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Frequently Referenced

As an overview, UAS offer rapid deployment of an aviation technology on the scene of an incident. An UAS typically refers to an unmanned aircraft weighing less than five pounds. These aircraft can be flown by preprogrammed flight plans or manual controllers. The UAS are typically equipped with either an EO (day) camera or infrared camera that wirelessly downlinks to a control station.

Within the UAS category, there are two general types, fixed wing or VTOL. An example of a fixed-wing UAS is an Aerovironment WASP III. An example of a VTOL is the AirRobot. The fixed-wing aircraft require more open space to launch and recover the aircraft. In addition, the fixed-wing aircraft can travel greater areas and are more appropriate for searching/patrolling an area than loitering over a specific target. The VTOL can be launched in a confined area and is best suited for loitering over a specific target.

Fixed-wing UAS can be airborne for 30-45 minutes, whereas a VTOL can fly for only 10-20 minutes. Both types of aircraft have hot swap battery systems permitting rapid redeployment.

The ground control stations vary significantly between different brands of aircraft. Some aircraft use a hand controller, while others use a computer. Some aircraft use way point navigation, allowing the operator to enter a preprogrammed flight path. Other aircraft use GPS to maintain a position but require the pilot to put the aircraft in the desired geographic location. In other words, the pilot cannot simply tell the aircraft to fly to a predetermined location. Most UAS use GPS for navigation, position hold and lost link.

Lost link is the process by which the unmanned aircraft loses communication with the ground station. When lost link occurs, the pilot is no longer controlling the aircraft in real-time. However, prior to the aircraft's launching, the pilot can establish lost link protocols. Lost link protocols may include returning to its departure point after two minutes and landing slowly, descending at the point of lost link (permitting time to reestablish link) or completing a pre-determined flight path and then returning to a departure point.

The price range for most UAS is between $500 and $125,000. The price difference depends on the various options of the aircraft and sophistication of the ground station. The sensors on the aircraft are adequate to identify individuals by location, color of clothes and some biological features (skin and hair color). The cameras are not sufficient to identify faces, weapons, license plates or other fine detail.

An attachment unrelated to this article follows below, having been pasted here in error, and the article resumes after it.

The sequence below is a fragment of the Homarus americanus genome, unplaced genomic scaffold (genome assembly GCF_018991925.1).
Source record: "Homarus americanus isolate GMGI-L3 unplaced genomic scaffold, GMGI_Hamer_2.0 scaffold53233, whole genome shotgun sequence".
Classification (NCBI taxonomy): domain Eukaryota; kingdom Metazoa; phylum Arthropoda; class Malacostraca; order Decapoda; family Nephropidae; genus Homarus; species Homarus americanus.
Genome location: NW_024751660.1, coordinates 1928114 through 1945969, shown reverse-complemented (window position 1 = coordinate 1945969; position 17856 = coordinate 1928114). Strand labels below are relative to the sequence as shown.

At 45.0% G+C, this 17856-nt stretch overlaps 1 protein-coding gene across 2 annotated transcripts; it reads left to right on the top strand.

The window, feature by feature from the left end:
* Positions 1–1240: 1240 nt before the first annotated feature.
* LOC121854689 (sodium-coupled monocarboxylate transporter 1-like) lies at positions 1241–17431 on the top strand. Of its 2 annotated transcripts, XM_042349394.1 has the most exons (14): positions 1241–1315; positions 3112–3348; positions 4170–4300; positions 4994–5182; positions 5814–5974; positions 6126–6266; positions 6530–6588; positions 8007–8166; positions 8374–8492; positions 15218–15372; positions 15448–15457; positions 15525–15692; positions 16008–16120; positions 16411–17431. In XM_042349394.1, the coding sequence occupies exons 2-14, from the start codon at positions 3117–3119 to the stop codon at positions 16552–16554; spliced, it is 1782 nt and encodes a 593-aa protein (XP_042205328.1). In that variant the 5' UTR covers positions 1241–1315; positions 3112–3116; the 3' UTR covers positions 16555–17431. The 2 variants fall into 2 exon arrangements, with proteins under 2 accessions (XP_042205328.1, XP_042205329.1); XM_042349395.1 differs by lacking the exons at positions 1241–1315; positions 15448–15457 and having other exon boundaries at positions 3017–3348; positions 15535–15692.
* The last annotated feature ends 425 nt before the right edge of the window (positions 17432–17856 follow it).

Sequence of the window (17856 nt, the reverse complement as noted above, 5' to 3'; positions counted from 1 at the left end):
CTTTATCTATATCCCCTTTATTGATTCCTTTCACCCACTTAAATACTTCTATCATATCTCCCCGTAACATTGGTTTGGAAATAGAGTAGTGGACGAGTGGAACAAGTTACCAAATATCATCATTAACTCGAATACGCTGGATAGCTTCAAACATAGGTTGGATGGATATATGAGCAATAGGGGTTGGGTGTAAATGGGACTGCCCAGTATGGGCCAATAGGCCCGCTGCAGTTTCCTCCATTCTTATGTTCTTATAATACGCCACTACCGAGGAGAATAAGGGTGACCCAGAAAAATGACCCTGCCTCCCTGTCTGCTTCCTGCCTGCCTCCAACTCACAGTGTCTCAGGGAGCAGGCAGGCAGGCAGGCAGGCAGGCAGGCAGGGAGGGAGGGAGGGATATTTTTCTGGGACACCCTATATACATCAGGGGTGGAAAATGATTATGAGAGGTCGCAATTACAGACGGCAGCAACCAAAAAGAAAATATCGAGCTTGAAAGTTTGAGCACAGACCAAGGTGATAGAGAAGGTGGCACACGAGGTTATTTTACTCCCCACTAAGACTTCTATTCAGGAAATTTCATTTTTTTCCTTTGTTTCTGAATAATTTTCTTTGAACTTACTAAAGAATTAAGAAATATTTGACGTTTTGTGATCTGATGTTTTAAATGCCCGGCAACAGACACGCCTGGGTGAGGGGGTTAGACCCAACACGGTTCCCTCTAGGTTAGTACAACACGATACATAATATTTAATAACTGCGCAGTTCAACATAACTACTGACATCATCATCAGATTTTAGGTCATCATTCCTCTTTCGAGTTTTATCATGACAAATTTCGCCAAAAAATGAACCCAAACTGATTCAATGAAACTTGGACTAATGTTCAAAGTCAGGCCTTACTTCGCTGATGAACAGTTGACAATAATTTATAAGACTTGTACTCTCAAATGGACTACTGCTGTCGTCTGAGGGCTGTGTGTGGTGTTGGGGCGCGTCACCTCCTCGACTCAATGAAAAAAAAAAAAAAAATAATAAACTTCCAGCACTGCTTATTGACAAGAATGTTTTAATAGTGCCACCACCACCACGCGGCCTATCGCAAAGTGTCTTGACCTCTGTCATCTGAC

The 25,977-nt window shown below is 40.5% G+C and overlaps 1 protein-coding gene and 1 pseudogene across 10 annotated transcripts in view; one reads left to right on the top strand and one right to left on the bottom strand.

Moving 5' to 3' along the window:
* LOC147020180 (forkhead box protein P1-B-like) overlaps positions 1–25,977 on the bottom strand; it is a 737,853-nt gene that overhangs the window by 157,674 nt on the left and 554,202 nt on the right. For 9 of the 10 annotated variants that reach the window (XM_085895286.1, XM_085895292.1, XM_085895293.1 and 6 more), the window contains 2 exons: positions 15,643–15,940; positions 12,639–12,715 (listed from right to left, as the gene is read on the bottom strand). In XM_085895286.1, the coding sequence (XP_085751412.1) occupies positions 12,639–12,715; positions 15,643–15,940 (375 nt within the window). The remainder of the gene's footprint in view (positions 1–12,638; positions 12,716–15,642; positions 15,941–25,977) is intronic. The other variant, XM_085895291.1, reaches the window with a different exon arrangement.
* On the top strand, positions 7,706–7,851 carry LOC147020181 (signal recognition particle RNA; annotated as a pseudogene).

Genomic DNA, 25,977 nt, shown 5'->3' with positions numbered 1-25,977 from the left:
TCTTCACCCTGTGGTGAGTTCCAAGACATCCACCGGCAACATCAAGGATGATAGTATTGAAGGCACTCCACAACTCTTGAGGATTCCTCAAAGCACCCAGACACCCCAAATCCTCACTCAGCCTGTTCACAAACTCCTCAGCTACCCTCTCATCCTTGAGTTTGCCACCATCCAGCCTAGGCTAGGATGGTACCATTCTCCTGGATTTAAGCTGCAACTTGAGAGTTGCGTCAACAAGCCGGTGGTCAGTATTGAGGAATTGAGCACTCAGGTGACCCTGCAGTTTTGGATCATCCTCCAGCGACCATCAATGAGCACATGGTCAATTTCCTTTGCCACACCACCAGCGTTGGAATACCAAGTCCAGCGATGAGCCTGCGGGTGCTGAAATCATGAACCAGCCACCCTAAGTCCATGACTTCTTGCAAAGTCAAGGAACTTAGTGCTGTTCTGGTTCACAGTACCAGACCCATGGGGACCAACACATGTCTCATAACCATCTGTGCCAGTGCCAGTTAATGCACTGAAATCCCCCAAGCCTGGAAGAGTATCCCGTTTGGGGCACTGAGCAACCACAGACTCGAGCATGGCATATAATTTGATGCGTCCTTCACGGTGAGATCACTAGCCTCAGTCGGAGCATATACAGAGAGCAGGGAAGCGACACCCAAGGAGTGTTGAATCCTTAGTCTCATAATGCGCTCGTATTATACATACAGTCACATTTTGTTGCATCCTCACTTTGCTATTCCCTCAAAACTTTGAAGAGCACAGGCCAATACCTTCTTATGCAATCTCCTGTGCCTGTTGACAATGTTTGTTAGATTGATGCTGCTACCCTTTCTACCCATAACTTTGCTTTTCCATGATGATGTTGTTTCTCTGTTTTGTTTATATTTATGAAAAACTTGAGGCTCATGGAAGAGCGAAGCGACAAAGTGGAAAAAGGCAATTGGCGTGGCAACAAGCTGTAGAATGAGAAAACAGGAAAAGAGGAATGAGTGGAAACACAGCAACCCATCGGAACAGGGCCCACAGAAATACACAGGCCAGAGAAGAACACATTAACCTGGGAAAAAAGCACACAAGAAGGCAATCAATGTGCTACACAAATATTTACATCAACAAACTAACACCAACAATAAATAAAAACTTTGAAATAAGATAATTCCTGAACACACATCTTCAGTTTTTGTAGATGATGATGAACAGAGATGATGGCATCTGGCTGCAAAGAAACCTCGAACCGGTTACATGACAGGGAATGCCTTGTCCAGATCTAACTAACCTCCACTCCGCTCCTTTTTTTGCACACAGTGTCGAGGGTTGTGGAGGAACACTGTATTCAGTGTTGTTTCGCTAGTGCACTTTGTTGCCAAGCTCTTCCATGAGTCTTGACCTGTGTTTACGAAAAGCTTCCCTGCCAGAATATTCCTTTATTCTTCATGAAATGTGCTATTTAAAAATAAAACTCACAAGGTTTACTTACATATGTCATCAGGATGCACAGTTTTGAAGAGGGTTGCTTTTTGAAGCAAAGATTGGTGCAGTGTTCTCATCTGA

Learning to fly a UAS varies greatly depending on the type of aircraft and the complexity of the ground station. Typically, learning to fly a UAS takes 2-5 days. To become proficient would take another 10-15 flight days.

An UAS is considered an aircraft by the FAA. Therefore, an UAS must be operated in compliance with all 14 CFR§91 regulations (“Rules of the Road”). Although an FAA-issued pilot certificate is not necessary, an adequate understanding of airspace, weather, aerodynamics, Part 91 regulations and more is necessary to safely operate an UAS. The FAA currently uses a Certificate of Authorization process to ensure an agency operating an UAS has adequate knowledge and that the intended airspace of operation is safe for UAS.

When responding to a call involving the suspicious or illegal use of UAS, follow your agency’s policies and enforce local ordinances. Take appropriate action based on the facts and circumstances of the incident and site area-specific laws and rules. Local ordinances that may apply include, but are not limited to, reckless endangerment, criminal mischief, voyeurism and inciting violence.

The FAA has specific reporting requirements. Document and provide the following information to the FAA:

  • Identity of operators and witnesses (name, contact information)
  • Type of operation (hobby, commercial, public/government)
  • Type of device(s) and registration information (number/certificate)
  • Event location and incident details (date, time, place)
  • Evidence collection (photos, video, device confiscation)

Find phone numbers and email addresses for reporting incidents to the FAA and an outline of the Basic Law Enforcement Response D.R.O.N.E on this free-to-download FAA Drone Reference Card.

See Law Enforcement Encounters with Suspicious UAS Operations in the November 2017 TechBeat.

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Lessons Learned about UAS

Find out what law enforcement agencies have learned about standing up and maintain a UAS program. Use this checklist from the NIJ report Considerations and Recommendations for Implementing an Unmanned Aircraft Systems (UAS) Program (pdf, 101 pages).